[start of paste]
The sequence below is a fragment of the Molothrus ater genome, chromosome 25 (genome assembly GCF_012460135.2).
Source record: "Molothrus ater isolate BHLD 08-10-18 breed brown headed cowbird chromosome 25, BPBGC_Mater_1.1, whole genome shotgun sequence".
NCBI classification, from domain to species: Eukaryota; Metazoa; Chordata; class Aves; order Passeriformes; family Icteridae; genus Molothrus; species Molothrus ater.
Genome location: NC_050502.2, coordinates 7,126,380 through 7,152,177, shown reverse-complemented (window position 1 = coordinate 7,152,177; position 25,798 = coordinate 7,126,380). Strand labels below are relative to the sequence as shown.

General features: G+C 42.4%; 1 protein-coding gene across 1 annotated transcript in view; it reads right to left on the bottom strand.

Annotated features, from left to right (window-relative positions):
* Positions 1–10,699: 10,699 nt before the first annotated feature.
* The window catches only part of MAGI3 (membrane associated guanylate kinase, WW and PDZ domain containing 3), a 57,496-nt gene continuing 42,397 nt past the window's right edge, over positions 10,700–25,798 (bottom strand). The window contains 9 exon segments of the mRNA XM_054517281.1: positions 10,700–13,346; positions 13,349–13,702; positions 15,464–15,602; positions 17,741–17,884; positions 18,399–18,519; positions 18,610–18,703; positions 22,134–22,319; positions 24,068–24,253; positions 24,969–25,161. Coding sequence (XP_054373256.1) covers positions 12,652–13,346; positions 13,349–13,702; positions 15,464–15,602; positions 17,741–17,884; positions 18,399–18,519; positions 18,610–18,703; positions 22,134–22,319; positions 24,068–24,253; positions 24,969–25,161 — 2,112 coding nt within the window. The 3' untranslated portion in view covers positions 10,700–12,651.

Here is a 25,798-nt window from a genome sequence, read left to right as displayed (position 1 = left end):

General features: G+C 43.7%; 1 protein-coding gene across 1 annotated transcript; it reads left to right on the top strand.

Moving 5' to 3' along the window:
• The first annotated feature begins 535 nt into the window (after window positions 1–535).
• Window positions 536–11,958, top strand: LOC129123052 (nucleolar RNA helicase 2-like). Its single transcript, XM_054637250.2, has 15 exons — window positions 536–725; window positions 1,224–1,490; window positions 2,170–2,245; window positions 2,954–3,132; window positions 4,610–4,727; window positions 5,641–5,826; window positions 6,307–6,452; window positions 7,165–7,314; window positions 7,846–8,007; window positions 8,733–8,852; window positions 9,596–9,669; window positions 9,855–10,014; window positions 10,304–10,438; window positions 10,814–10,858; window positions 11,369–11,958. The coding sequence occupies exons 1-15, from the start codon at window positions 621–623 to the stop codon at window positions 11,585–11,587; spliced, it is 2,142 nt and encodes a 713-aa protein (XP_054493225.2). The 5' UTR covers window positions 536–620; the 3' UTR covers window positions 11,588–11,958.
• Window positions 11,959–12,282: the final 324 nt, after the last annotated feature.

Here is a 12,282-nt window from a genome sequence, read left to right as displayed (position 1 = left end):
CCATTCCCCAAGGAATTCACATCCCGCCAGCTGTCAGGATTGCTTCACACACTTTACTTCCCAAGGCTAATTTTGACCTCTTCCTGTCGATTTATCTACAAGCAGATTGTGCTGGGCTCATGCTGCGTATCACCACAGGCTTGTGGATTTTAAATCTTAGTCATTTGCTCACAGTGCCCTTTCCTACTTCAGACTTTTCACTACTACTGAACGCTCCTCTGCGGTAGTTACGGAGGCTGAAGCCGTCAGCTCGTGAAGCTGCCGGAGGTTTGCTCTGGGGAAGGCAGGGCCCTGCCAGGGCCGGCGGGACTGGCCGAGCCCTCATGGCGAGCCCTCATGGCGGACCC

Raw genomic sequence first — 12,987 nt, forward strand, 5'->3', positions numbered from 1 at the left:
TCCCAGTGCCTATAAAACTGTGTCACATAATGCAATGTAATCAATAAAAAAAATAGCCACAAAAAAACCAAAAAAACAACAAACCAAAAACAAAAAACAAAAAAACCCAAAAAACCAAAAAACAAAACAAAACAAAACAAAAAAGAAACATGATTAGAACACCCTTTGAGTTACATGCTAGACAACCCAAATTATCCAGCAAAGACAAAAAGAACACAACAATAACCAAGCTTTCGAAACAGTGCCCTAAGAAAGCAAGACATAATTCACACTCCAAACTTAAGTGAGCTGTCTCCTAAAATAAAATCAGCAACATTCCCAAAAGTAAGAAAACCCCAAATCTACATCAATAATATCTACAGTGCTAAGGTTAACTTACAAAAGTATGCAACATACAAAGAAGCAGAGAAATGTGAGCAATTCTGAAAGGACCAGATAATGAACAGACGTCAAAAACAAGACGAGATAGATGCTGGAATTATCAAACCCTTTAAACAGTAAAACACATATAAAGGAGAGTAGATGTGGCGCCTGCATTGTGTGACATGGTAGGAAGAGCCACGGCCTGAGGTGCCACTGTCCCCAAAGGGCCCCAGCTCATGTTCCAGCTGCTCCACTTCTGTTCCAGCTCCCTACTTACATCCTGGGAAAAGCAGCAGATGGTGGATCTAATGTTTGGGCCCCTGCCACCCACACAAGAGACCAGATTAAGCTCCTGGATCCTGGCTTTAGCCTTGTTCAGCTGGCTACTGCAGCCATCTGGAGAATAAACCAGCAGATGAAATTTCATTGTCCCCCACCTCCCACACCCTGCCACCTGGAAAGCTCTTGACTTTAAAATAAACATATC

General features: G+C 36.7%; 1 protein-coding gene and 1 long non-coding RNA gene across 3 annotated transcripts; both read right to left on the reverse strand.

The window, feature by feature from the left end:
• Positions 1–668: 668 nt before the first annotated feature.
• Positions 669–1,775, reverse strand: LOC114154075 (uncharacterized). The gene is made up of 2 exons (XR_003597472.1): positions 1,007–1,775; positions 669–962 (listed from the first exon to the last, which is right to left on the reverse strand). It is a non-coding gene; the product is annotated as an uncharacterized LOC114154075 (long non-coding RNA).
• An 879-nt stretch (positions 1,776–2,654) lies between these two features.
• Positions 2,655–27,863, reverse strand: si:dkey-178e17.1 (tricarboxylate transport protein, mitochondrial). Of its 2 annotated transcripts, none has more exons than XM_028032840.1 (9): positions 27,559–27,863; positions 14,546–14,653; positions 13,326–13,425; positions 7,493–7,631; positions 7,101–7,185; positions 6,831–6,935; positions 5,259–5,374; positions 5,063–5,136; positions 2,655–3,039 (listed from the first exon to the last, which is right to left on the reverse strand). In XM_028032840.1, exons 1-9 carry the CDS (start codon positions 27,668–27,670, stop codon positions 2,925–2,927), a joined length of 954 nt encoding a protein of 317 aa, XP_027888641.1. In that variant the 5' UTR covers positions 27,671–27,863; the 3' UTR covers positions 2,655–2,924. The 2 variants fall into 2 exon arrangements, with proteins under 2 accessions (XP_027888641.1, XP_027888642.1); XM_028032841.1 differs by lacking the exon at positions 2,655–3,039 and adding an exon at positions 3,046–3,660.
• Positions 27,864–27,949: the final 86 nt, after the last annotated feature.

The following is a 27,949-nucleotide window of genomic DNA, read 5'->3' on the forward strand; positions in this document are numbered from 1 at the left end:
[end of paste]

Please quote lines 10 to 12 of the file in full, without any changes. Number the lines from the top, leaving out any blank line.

General features: G+C 43.7%; 1 protein-coding gene across 1 annotated transcript; it reads left to right on the top strand.

Moving 5' to 3' along the window:
• The first annotated feature begins 535 nt into the window (after window positions 1–535).